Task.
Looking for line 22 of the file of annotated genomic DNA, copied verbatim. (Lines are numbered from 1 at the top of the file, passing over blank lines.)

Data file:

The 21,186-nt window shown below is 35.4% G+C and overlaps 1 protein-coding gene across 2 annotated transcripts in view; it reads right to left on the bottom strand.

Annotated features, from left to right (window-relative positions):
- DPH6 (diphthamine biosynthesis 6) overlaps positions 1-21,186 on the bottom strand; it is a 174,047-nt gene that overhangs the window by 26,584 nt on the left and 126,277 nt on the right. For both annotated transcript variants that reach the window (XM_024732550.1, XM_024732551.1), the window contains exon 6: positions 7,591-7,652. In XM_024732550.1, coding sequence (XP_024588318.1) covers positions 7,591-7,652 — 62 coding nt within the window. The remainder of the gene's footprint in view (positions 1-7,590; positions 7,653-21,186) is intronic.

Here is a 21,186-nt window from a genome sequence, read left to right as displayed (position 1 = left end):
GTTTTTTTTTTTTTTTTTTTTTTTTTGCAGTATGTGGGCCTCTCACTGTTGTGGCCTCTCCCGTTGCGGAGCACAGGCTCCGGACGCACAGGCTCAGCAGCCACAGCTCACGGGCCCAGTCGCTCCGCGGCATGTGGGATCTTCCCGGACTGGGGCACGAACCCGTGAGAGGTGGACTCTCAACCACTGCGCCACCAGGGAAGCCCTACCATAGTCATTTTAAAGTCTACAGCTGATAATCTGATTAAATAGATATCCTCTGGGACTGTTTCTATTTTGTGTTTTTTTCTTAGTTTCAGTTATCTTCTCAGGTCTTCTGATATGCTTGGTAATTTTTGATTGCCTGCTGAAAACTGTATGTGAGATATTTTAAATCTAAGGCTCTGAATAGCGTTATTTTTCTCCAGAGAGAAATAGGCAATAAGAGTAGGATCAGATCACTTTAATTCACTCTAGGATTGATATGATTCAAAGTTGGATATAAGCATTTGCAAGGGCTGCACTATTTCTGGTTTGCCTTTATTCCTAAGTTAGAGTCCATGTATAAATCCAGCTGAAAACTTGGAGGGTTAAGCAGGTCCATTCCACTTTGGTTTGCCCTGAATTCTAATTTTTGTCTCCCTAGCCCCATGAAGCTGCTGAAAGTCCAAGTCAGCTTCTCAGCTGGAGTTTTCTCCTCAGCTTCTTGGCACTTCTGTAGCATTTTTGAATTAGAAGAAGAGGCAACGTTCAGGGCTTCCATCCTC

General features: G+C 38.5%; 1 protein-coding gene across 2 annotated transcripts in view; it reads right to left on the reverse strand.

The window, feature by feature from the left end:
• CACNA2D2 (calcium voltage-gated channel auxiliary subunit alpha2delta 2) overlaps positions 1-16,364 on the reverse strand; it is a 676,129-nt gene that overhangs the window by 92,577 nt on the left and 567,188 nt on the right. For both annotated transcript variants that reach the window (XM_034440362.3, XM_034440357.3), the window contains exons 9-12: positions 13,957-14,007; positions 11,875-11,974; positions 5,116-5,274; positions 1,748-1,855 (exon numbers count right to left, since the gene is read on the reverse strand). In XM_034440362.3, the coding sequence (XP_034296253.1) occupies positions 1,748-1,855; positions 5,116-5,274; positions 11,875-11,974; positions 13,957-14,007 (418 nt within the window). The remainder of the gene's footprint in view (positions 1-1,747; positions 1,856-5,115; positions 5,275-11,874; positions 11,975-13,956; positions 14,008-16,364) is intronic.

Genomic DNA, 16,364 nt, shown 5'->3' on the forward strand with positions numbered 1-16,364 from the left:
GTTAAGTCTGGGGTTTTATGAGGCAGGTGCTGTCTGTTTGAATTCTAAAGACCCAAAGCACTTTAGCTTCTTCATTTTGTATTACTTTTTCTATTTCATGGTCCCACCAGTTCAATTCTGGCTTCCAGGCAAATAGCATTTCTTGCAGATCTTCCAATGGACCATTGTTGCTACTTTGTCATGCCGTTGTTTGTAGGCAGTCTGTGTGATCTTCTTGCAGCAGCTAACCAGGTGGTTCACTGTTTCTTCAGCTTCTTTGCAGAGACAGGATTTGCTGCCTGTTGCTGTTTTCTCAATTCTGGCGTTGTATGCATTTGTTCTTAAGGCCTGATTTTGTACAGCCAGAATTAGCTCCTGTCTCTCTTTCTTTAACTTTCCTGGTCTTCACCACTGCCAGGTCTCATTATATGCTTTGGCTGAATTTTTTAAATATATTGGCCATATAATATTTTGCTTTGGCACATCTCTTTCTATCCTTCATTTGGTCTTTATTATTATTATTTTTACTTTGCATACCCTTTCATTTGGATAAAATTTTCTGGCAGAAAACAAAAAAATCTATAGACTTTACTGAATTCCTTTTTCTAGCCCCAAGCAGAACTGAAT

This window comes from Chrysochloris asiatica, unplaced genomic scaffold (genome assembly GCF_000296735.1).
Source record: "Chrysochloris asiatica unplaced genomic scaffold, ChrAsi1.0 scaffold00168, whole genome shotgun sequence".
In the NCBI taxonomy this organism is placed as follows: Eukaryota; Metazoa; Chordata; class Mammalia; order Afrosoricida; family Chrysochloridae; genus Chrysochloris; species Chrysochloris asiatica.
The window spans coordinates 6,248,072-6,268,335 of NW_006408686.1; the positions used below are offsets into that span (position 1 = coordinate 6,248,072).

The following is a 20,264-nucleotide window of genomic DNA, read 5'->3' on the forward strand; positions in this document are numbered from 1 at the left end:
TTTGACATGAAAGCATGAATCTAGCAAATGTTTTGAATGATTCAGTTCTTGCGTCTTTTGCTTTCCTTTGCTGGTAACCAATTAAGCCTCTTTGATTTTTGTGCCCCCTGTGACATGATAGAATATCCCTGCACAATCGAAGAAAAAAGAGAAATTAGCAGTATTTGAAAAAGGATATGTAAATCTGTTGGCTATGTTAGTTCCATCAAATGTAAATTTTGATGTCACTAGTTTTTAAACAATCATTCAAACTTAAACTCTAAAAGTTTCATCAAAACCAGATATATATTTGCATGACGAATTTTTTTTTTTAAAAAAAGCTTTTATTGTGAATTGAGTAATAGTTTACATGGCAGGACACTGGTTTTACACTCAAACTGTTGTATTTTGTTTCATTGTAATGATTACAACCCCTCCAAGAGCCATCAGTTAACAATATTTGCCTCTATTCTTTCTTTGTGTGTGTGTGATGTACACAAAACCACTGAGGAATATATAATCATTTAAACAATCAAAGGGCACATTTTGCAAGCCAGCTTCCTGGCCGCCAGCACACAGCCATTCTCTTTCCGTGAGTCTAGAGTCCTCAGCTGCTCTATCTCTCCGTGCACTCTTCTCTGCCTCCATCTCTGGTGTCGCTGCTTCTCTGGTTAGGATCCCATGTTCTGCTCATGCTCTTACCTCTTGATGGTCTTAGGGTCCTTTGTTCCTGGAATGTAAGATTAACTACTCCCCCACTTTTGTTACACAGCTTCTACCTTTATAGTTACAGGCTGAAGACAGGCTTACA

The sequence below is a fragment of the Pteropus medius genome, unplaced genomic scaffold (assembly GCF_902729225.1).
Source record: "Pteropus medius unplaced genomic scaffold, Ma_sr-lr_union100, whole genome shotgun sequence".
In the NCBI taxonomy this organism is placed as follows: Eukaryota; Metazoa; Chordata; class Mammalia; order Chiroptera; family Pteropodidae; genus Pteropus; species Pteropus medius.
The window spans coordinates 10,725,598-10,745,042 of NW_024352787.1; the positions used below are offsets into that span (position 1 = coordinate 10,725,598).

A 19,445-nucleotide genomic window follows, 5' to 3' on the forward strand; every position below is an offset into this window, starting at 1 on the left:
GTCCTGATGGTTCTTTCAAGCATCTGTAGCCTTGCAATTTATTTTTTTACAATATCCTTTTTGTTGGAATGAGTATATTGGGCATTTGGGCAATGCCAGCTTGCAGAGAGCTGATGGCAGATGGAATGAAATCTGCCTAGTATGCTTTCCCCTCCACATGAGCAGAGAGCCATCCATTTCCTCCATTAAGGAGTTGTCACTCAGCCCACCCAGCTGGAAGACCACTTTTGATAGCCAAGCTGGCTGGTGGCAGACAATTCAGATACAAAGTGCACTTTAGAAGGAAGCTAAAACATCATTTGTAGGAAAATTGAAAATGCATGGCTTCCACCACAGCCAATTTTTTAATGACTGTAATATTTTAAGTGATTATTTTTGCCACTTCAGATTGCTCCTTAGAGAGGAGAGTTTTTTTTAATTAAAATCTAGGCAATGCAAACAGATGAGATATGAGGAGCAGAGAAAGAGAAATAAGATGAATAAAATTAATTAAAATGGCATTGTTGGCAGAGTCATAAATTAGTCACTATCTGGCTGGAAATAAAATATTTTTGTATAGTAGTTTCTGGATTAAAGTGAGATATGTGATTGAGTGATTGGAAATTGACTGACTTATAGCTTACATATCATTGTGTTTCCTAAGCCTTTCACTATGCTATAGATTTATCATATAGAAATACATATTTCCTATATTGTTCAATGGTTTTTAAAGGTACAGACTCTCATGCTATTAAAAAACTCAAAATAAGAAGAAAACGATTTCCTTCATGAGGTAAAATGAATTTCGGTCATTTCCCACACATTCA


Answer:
GTCCTGATGGTTCTTTCAAGCATCTGTAGCCTTGCAATTTATTTTTTTACAATATCCTTTTTGTTGGAATGAGTATATTGGGCATTTGGGCAATGCCAGCTTGCAGAGAGCTGATGGCAGATGGAATGAAATCTGCCTAGTATGCTTTCCCCTCCACATGAGCAGAGAGCCATCCATTTCCTCCATTAAGGAGTTGTCACTCAGCCCACCCAGCTGGAAGACCACTTTTGATAGCCAAGCTGGCTGGTGGCAGACAATTCAGATACAAAGTGCACTTTAGAAGGAAGCTAAAACATCATTTGTAGGAAAATTGAAAATGCATGGCTTCCACCACAGCCAATTTTTTAATGACTGTAATATTTTAAGTGATTATTTTTGCCACTTCAGATTGCTCCTTAGAGAGGAGAGTTTTTTTTAATTAAAATCTAGGCAATGCAAACAGATGAGATATGAGGAGCAGAGAAAGAGAAATAAGATGAATAAAATTAATTAAAATGGCATTGTTGGCAGAGTCATAAATTAGTCACTATCTGGCTGGAAATAAAATATTTTTGTATAGTAGTTTCTGGATTAAAGTGAGATATGTGATTGAGTGATTGGAAATTGACTGACTTATAGCTTACATATCATTGTGTTTCCTAAGCCTTTCACTATGCTATAGATTTATCATATAGAAATACATATTTCCTATATTGTTCAATGGTTTTTAAAGGTACAGACTCTCATGCTATTAAAAAACTCAAAATAAGAAGAAAACGATTTCCTTCATGAGGTAAAATGAATTTCGGTCATTTCCCACACATTCA